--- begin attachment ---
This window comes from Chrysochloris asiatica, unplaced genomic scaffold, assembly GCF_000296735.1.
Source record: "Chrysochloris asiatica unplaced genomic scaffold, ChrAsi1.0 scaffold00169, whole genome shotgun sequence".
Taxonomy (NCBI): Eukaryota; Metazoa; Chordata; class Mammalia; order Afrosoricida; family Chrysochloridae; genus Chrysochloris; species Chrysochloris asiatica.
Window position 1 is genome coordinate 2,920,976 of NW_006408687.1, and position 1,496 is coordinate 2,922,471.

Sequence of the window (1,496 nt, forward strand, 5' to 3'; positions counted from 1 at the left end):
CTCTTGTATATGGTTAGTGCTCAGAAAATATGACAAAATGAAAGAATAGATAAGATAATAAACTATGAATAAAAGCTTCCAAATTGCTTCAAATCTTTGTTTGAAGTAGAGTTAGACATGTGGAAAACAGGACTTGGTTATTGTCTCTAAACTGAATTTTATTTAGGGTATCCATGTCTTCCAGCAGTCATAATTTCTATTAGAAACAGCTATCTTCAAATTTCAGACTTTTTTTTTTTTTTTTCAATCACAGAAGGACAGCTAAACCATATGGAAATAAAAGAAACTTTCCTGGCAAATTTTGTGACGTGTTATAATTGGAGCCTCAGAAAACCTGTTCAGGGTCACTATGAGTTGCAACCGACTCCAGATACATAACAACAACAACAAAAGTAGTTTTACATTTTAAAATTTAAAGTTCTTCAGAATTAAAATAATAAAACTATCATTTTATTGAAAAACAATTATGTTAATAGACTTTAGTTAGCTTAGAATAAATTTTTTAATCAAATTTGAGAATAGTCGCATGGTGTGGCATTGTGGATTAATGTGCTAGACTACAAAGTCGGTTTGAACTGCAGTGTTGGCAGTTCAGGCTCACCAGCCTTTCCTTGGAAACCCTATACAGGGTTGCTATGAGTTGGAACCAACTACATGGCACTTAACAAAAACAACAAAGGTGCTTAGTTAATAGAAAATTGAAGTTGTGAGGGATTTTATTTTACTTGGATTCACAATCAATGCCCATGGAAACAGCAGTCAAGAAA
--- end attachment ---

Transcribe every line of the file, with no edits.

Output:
This window comes from Chrysochloris asiatica, unplaced genomic scaffold, assembly GCF_000296735.1.
Source record: "Chrysochloris asiatica unplaced genomic scaffold, ChrAsi1.0 scaffold00169, whole genome shotgun sequence".
Taxonomy (NCBI): Eukaryota; Metazoa; Chordata; class Mammalia; order Afrosoricida; family Chrysochloridae; genus Chrysochloris; species Chrysochloris asiatica.
Window position 1 is genome coordinate 2,920,976 of NW_006408687.1, and position 1,496 is coordinate 2,922,471.

Sequence of the window (1,496 nt, forward strand, 5' to 3'; positions counted from 1 at the left end):
CTCTTGTATATGGTTAGTGCTCAGAAAATATGACAAAATGAAAGAATAGATAAGATAATAAACTATGAATAAAAGCTTCCAAATTGCTTCAAATCTTTGTTTGAAGTAGAGTTAGACATGTGGAAAACAGGACTTGGTTATTGTCTCTAAACTGAATTTTATTTAGGGTATCCATGTCTTCCAGCAGTCATAATTTCTATTAGAAACAGCTATCTTCAAATTTCAGACTTTTTTTTTTTTTTTTCAATCACAGAAGGACAGCTAAACCATATGGAAATAAAAGAAACTTTCCTGGCAAATTTTGTGACGTGTTATAATTGGAGCCTCAGAAAACCTGTTCAGGGTCACTATGAGTTGCAACCGACTCCAGATACATAACAACAACAACAAAAGTAGTTTTACATTTTAAAATTTAAAGTTCTTCAGAATTAAAATAATAAAACTATCATTTTATTGAAAAACAATTATGTTAATAGACTTTAGTTAGCTTAGAATAAATTTTTTAATCAAATTTGAGAATAGTCGCATGGTGTGGCATTGTGGATTAATGTGCTAGACTACAAAGTCGGTTTGAACTGCAGTGTTGGCAGTTCAGGCTCACCAGCCTTTCCTTGGAAACCCTATACAGGGTTGCTATGAGTTGGAACCAACTACATGGCACTTAACAAAAACAACAAAGGTGCTTAGTTAATAGAAAATTGAAGTTGTGAGGGATTTTATTTTACTTGGATTCACAATCAATGCCCATGGAAACAGCAGTCAAGAAA